Institute for Advanced Study at City University of Hong Kong opens a new frontier of scientific collaboration

Education | 20 Nov 2018

Earlier on Nov 12, Institute for Advanced Study (IAS) of CityU invited 6 renowned speakers, all Senior Fellows of IAS, to share at the IAS Conference. Held in honour of Prof. Philippe G. Ciarlet's 80th birthday, the conference celebrated the France-Hong Kong Scientific Cooperation, and CityU's unwavering effort in promoting scientific cooperation between the two places in the past 15 years.

"IAS has taken tremendous strides in scientific cooperation between France and Hong Kong since its inception," said Prof. Way Kuo, President of City University of Hong Kong. "The IAS is committed to fostering an environment that provides ample opportunities for Fellows from ranks of scholars and researchers who are internationally recognized leaders in their fields, and it is an honour to welcome them here."

"We are not only here to celebrate scientific collaboration of France and Hong Kong, but the cooperation of the two as a whole," said Alexandre Giorgini, Consul General of France in Hong Kong. "Science is a unified language, and this is why we support our scientists abroad as they are all our ambassadors."

"It is a pleasure to acknowledge the quality of speakers attending the conference today," said Prof. Ciarlet. "The IAS has spared no effort in strengthening the co-operation between France and Hong Kong, and it is truly delightful to be able to see this meaningful cause bare fruit."

Kicking off the talks was Prof. Sir John Ball, esteemed Prof. of Mathematics at Heriot-Watt University in Edinburgh, who described various generalizations of the Hadamard jump condition, and how they can lead to information about polycrystal microstructure arising from martensitic phase transformations.

"Phase transformations in water are familiar to everyone. But alloys also undergo what are called martensitic phase transformations, in which the shape of the underlying crystal lattice changes at some critical temperature," said Prof. Ball. "These phase transformations lead to patterns of microstructure in the material that affect its strength, flexibility and other properties."

Prof. Serge Haroche of College de France, winner of Nobel Prize in Physics (with David J. Wineland) in 2012, and Chairman and Senior Fellow of IAS, looked into how blue sky science and technology nurture each other through examples of quantum physics.

"Basic science and technology have always progressed together. Since the dawn of modern science, fundamental discoveries motivated by curiosity have led to the development of new tools, which have increased our ability to investigate nature, leading to further discoveries," said Prof. Haroche. "Quantum physics provides an illustration of this virtuous circle. After the laws ruling the behaviour of electrons, atoms and photons have been discovered, technologies exploiting these rules have emerged, which would have astonished the founding fathers of the theory."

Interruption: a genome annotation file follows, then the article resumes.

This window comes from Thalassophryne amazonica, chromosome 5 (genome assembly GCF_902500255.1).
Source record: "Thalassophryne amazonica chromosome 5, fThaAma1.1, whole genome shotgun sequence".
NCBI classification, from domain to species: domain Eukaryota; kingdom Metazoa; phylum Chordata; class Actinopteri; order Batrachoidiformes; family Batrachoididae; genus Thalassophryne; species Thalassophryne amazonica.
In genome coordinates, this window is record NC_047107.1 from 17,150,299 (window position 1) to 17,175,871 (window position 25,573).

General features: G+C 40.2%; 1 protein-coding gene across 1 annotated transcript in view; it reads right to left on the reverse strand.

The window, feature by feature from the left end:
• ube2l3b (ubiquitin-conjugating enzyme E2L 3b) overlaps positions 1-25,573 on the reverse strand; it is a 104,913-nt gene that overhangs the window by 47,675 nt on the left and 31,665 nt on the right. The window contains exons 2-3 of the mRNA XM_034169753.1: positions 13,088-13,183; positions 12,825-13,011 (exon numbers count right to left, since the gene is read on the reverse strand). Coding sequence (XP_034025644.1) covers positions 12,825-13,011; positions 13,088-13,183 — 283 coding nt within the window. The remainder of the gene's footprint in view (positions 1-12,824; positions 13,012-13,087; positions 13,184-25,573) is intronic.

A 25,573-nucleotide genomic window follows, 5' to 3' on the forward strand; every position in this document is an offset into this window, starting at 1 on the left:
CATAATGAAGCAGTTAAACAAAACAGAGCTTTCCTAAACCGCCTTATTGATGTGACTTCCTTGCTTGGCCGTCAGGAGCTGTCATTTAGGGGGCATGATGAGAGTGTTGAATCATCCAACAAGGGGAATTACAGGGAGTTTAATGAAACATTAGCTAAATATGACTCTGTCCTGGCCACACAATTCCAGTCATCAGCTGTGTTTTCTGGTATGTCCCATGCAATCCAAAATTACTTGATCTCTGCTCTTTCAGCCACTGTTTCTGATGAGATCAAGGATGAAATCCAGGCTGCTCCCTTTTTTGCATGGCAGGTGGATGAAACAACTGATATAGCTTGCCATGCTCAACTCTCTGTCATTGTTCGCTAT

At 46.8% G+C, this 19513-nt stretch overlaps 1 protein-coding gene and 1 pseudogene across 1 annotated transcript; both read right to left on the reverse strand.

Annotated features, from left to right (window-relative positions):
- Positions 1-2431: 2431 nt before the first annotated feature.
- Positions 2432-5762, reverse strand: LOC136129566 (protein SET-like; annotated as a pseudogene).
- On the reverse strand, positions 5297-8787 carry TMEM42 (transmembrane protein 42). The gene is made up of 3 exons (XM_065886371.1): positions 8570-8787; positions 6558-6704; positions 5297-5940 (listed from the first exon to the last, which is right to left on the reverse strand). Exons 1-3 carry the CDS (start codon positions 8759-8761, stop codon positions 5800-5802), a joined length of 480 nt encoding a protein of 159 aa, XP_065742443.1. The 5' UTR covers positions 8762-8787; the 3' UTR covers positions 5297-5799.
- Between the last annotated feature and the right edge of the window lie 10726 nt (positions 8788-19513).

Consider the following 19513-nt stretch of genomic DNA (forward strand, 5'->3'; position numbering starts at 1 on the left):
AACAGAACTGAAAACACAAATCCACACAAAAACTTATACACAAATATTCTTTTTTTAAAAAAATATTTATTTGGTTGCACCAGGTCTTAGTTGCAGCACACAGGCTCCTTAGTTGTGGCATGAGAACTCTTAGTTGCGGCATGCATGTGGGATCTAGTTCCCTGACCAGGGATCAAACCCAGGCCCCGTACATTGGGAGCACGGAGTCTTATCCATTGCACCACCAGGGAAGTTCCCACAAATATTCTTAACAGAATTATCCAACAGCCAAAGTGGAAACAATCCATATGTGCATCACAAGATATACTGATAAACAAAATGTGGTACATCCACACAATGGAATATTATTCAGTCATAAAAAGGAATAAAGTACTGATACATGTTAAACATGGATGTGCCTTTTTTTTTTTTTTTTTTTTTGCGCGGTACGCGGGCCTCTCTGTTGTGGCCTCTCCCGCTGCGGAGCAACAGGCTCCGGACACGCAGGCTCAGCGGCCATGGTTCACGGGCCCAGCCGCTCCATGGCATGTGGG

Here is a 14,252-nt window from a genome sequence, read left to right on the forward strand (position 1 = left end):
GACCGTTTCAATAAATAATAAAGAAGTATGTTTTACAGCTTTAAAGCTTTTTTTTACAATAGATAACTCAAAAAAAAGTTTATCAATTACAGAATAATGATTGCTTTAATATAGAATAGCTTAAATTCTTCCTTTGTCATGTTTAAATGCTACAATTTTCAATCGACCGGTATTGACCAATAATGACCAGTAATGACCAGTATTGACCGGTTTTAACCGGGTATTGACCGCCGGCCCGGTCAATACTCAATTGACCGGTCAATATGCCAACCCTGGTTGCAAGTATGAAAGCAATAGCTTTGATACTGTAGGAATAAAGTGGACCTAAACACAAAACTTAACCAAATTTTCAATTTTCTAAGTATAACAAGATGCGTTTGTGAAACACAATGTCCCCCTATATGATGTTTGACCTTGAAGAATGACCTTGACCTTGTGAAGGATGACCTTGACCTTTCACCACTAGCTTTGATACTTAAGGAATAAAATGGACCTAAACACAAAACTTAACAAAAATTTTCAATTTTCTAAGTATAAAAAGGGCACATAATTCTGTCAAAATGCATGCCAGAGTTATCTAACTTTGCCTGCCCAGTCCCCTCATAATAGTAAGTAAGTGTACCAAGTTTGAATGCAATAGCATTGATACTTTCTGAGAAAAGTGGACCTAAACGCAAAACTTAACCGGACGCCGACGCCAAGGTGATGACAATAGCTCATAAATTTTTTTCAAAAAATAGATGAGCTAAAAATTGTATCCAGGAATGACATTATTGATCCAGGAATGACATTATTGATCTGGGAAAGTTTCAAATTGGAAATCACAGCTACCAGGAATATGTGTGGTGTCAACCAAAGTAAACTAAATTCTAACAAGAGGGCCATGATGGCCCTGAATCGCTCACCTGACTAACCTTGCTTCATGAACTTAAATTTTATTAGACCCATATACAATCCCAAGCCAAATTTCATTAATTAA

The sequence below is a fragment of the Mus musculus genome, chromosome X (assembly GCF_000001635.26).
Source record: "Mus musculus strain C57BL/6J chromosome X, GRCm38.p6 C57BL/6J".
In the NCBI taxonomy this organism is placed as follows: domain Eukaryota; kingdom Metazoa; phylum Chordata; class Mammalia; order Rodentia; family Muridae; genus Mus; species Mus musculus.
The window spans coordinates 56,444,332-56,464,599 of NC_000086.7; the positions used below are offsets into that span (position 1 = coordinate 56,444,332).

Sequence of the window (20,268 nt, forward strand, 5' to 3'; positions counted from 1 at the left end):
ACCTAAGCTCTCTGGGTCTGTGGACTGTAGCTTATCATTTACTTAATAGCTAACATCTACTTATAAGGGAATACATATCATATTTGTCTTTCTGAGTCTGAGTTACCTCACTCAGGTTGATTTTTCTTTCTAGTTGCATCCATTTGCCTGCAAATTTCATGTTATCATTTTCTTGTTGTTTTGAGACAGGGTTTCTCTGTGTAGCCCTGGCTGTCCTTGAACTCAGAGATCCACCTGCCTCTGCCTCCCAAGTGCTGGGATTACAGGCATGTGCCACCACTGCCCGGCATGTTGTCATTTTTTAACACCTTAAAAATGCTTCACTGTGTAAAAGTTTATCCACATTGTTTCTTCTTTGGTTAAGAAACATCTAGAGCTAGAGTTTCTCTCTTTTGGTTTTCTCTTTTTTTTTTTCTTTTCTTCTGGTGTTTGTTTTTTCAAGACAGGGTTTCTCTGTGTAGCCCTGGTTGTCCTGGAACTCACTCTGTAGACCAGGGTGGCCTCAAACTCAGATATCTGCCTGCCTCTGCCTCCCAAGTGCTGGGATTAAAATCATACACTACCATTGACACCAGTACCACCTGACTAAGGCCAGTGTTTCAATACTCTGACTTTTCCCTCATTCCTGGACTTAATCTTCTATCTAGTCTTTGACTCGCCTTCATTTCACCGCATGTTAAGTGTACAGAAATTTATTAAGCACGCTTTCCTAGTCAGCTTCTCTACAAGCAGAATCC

Fields medalist Prof. Pierre-Louis Lions of College de France gave a presentation on Mean Field Games (MFG), a new class of mathematical models and problems introduced and studied in collaboration with Jean-Michel Lasry. "Roughly speaking, MFG are mathematical models that aim to describe the behaviour of a very large number of 'agents' who optimize their decisions while taking into account and interacting with the other agents," said Prof. Lions.

A recognized leader worldwide in the field of Continuum Mechanics, Prof. Jean Salencon explored Galileo's Dialogues concerning 'matter' and 'machines'. "The two first 'Days' of Galileo's Dialogues concerning two new sciences are devoted to what is now commonly called the Strength of Materials, in an attempt to derive the resistance of simple structures from what he defines as the resistance of their constituent materials," said Prof. Salencon .

Prof. Jean-Marie Lehn of University of Strasbourg Institute for Advanced Study and winner of Nobel Prize in Chemistry in 1987, shared on the relationship between life and chemistry. "The evolution of the universe has generated more and more complex forms of matter through self-organization, from particles up to living and thinking matter," said Prof. Lehn. "Mankind has created science to unravel the ways and means by which matter has become organized up to a thinking organism, in particular on our planet Earth."

Last but not least, celebrated Prof. Tatsien Li of Fudan University in Shanghai wrapped up the conference looking at synchronization and boundary synchronization for hyperbolic systems. "Synchronization will be initially studied for systems governed by partial differential equations instead of systems governed by ordinary differential equations, and will be closely connected with the control theory via boundary controls in a finite time interval," said Prof. Li.

"CityU has a very special relationship with French scholars. Thank you for all the support, and I'm sure that in the future, the scientific collaboration between France and Hong Kong, and even China, will be more intense," said Prof. Jacob C. Huang, Executive Director and Chair Professor of Materials Science. "IAS is committed to bringing together an interdisciplinary team of world-renowned scholars, working with and mentoring other research fellows and students at CityU."

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